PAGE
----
I received an ARC of Gilded Cage from NetGalley and I would like to thank Vic James and Del Rey Books.
Gilded Cage is set in a dystopian, totalitarian alternative United Kingdom where certain individuals are born with the power of Skill. This created world is a mix of Dickensian Britain (with slave towns) and modern Britain (with computer consoles and C-pop music). The Equals are the ruling aristocrat elite here as they are born with the magic of Skill, they are the celebrities and they run the nation. Everyone lacking Skill is controlled and for ten years of their lives have to work their ‘Slave Days’. Essentially, ten years of their lives where they work for the state in terrible conditions, for no money and during these times they have no rights and aren’t even seen as real people any longer. James has created a large amount of back history too for the Dark Gift’s trilogy that is hauntingly similar to our own. One example being the members amongst the long history of the revered Equals composed family trees. Another being characters discussing revolutions (hauntingly alike the French and American) throughout the world and also talking about countries who are living now after overthrowing their Equal ruling elite.
We view this world whilst following the point of view perspectives of members of two families on different sides of the divide. A normal, average family containing three children and an aristocratic Equal family, also with three children, who are anything but average.
This action happens mainly in two places. The home of the Equal family at Kyneston which is surrounded by an invisible magic gate/wall that encompasses the family grounds and at the slave town called Millmoor where people work six days a week in awful conditions for no money. The destinies of members of the two families intertwine and the story progresses.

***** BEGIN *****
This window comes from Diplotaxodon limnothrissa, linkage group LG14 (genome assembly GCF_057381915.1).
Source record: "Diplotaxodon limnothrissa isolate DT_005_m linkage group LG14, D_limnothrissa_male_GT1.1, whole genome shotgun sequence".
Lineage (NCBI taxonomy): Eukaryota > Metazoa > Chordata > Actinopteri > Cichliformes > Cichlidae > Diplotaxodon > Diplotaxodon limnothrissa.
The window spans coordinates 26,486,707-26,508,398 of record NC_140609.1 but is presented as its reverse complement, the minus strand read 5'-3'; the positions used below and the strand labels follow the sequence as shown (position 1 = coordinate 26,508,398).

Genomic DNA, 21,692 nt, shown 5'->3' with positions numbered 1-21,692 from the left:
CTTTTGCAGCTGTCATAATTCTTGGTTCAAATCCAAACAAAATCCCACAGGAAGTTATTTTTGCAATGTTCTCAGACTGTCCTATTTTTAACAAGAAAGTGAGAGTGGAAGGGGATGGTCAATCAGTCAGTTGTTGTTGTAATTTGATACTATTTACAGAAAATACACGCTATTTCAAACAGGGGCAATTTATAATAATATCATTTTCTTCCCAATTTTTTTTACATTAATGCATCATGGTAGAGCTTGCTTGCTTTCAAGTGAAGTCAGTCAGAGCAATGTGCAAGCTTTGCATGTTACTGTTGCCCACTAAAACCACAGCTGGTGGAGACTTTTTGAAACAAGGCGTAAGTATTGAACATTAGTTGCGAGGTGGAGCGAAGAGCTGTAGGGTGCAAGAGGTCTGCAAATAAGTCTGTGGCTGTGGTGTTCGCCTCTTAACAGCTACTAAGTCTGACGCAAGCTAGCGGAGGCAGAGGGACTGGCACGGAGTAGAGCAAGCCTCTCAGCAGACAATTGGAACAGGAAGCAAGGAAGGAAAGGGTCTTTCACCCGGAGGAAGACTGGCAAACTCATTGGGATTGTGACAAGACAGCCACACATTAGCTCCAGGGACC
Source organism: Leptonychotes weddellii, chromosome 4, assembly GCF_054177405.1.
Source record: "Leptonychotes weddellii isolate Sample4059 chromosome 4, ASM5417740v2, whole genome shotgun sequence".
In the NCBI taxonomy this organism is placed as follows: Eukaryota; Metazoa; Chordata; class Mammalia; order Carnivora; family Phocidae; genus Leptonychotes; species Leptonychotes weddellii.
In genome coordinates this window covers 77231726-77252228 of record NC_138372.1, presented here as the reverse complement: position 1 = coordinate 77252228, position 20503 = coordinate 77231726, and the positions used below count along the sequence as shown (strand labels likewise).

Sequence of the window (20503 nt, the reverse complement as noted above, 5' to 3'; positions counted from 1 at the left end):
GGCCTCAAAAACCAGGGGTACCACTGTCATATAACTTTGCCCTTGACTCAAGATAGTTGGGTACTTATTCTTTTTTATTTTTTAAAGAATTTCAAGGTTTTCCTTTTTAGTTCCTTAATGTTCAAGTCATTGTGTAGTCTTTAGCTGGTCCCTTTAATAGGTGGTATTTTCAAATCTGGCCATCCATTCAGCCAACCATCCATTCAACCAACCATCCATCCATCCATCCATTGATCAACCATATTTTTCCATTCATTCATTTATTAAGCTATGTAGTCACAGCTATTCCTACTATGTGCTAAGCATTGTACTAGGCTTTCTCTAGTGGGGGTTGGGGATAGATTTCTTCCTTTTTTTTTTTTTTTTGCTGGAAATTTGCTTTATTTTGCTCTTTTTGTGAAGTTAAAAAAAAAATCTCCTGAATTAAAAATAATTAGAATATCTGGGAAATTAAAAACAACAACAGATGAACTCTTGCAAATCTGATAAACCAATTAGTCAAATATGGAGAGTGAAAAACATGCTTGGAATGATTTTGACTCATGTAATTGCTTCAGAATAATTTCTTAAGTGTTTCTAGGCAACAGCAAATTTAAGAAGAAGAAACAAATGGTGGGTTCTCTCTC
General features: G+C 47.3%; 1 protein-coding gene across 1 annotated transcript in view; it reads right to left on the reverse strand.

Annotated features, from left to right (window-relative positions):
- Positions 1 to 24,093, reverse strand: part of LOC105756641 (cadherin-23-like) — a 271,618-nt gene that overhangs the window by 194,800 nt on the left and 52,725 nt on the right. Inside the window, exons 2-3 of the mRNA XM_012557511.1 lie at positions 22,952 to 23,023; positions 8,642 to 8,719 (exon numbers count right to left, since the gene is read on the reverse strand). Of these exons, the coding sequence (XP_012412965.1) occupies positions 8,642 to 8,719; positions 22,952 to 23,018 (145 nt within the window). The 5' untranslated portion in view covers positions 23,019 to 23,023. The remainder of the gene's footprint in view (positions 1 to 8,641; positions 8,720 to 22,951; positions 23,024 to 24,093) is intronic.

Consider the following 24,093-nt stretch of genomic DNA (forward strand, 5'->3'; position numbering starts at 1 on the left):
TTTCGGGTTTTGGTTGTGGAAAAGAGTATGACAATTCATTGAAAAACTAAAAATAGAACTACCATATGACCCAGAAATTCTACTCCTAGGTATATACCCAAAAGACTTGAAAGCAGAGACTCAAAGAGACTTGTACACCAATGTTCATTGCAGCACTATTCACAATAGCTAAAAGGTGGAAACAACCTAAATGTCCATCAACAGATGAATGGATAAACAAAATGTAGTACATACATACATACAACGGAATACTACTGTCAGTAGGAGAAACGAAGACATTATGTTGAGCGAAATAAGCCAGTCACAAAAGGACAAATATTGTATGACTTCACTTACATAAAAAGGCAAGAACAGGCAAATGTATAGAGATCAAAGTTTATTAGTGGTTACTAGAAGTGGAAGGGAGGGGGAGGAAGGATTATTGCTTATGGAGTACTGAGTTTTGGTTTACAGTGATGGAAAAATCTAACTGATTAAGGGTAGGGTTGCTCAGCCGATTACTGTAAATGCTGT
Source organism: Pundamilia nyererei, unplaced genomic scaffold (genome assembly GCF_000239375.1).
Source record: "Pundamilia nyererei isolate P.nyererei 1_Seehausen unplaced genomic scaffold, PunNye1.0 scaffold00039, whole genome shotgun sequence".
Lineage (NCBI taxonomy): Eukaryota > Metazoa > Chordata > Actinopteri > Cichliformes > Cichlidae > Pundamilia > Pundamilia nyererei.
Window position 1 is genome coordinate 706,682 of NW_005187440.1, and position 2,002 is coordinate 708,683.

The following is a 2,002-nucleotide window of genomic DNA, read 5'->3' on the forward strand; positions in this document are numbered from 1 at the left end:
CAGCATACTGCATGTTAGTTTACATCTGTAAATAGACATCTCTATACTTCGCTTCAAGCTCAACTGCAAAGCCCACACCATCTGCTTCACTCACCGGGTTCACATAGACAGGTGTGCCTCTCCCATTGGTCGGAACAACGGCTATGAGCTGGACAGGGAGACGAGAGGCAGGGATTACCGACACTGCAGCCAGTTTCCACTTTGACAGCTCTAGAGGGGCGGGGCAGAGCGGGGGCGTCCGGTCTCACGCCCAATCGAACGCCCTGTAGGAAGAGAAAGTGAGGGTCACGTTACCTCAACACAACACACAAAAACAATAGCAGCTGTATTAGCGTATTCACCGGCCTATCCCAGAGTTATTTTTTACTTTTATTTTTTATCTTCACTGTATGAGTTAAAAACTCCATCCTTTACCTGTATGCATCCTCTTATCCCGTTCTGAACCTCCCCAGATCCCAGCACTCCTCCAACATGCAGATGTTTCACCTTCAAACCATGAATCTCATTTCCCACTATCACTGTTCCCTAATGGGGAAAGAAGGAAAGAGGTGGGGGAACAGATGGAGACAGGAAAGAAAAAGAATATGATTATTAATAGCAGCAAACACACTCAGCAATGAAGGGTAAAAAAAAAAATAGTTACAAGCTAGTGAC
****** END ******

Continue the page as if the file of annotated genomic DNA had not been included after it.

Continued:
The main characters all seem very developed and intriguing. My favourites to read about were Equal “Young Master” Silyen who seems to be brimming with magical prowess, the normal bloke Luke who finds out a lot about himself during these pages and the kind-hearted Dr. Jackson. The majority of the Equals seem to have peculiar motives and are manipulative. The people without the power of the skill are just trying to live quietly and act inconspicuous. Kyneston is as elegant a mansion and estate as you are likely to read about in fiction whilst Millmoor is the opposite. That isn’t to say that what happens in Kyneston is all rosy. Millmoor is grotesque and horrendous for individuals spending their slave days there. There is an underground faction there below the sights of the authorities, however; who reminded me a bit of The Reckoners in Sanderson’s Steelheart.
I don’t wish to say too much about the story, how characters feel about, and interact with others, or discuss the magic as they are most fascinating aspects of this engrossing and highly original debut outing from James. The end I found phenomenal and it was extremely upsetting. That being said, it sets up Tarnished City (Dark Gifts #2) expertly promising to highlight more places in this compelling alternative Britain. Although it is marketed as YA and can be enjoyed by a younger audience, I can say that if that puts you off picking this up then you are missing out on an extraordinarily good story by a gifted new author.